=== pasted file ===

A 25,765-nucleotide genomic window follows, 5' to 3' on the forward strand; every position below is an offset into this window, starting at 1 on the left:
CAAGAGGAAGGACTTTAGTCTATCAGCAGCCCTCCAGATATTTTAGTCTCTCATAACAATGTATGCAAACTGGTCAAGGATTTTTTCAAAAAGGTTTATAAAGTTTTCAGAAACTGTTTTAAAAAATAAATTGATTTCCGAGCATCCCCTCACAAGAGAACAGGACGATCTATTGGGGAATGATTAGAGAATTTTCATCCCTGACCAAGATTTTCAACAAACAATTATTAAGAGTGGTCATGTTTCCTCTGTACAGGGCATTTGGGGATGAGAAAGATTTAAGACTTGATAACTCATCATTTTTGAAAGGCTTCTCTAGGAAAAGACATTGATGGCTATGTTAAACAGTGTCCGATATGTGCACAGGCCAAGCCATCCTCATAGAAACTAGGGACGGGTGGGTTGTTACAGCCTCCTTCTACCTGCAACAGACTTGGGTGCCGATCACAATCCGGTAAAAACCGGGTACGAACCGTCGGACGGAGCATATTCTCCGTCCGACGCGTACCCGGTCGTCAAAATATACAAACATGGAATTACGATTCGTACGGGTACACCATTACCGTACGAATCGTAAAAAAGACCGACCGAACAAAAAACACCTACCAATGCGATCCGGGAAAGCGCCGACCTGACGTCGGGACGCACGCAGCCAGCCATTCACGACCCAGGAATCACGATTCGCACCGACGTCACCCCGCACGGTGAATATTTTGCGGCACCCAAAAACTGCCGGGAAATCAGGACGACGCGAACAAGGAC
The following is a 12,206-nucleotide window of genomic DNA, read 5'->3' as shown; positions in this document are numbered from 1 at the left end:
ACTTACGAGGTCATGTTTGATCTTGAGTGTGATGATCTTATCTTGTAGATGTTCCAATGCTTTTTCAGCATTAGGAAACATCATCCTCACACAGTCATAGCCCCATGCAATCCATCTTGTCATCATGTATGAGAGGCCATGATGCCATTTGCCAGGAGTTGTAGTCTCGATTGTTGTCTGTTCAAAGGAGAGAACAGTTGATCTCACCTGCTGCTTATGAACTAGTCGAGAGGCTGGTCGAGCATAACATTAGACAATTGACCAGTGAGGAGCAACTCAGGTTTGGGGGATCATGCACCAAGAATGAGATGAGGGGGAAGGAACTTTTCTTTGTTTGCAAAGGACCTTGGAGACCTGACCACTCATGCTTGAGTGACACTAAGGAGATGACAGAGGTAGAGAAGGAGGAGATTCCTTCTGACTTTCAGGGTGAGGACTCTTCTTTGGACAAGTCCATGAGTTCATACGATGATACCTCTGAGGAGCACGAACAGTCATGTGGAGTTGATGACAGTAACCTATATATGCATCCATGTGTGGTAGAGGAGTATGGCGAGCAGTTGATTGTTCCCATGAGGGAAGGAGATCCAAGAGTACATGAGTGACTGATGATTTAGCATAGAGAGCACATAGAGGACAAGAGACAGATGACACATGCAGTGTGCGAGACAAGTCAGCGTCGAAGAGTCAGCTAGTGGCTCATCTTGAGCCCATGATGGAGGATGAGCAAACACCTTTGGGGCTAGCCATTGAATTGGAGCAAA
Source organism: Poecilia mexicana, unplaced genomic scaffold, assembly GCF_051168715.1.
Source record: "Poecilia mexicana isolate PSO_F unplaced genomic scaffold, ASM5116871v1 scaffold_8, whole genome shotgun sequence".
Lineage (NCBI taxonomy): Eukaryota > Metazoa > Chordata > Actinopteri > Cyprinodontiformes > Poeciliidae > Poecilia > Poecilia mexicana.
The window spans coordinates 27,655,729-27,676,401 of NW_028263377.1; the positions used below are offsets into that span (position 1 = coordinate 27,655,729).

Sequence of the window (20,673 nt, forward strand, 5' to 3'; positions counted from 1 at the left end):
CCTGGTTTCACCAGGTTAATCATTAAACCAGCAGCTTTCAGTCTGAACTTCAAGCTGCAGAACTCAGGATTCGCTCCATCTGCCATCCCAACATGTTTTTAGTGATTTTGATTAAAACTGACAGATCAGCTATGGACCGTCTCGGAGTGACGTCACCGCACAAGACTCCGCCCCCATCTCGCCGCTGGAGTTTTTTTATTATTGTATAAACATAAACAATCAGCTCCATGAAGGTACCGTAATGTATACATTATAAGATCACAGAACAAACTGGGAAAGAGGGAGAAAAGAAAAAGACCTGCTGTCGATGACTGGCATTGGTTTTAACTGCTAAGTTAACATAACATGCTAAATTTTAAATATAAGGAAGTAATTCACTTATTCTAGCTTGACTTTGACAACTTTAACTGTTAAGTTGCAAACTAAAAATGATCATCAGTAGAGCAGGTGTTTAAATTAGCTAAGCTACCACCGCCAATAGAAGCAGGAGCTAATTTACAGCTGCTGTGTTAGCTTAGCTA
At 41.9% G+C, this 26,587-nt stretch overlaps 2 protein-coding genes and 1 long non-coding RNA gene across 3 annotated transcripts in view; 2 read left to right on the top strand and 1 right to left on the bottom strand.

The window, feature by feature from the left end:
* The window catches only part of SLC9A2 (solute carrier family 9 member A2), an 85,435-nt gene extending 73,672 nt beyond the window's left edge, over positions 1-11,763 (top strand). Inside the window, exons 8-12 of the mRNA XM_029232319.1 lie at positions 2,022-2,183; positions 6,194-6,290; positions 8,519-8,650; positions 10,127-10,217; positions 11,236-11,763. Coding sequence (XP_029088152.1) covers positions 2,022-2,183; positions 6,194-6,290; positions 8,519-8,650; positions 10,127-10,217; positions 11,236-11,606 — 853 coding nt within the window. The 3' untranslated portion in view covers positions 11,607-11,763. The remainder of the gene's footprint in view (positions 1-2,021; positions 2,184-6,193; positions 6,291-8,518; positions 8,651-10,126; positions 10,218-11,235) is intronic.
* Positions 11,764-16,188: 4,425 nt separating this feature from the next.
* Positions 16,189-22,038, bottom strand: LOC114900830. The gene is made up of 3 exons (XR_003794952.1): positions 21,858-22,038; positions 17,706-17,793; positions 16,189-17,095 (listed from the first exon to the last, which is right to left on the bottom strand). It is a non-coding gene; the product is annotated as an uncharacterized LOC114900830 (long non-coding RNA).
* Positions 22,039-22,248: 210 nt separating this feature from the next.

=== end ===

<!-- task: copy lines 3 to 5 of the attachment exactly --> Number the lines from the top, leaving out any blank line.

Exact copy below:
The following is a 12,206-nucleotide window of genomic DNA, read 5'->3' as shown; positions in this document are numbered from 1 at the left end:
ACTTACGAGGTCATGTTTGATCTTGAGTGTGATGATCTTATCTTGTAGATGTTCCAATGCTTTTTCAGCATTAGGAAACATCATCCTCACACAGTCATAGCCCCATGCAATCCATCTTGTCATCATGTATGAGAGGCCATGATGCCATTTGCCAGGAGTTGTAGTCTCGATTGTTGTCTGTTCAAAGGAGAGAACAGTTGATCTCACCTGCTGCTTATGAACTAGTCGAGAGGCTGGTCGAGCATAACATTAGACAATTGACCAGTGAGGAGCAACTCAGGTTTGGGGGATCATGCACCAAGAATGAGATGAGGGGGAAGGAACTTTTCTTTGTTTGCAAAGGACCTTGGAGACCTGACCACTCATGCTTGAGTGACACTAAGGAGATGACAGAGGTAGAGAAGGAGGAGATTCCTTCTGACTTTCAGGGTGAGGACTCTTCTTTGGACAAGTCCATGAGTTCATACGATGATACCTCTGAGGAGCACGAACAGTCATGTGGAGTTGATGACAGTAACCTATATATGCATCCATGTGTGGTAGAGGAGTATGGCGAGCAGTTGATTGTTCCCATGAGGGAAGGAGATCCAAGAGTACATGAGTGACTGATGATTTAGCATAGAGAGCACATAGAGGACAAGAGACAGATGACACATGCAGTGTGCGAGACAAGTCAGCGTCGAAGAGTCAGCTAGTGGCTCATCTTGAGCCCATGATGGAGGATGAGCAAACACCTTTGGGGCTAGCCATTGAATTGGAGCAAA
Source organism: Poecilia mexicana, unplaced genomic scaffold, assembly GCF_051168715.1.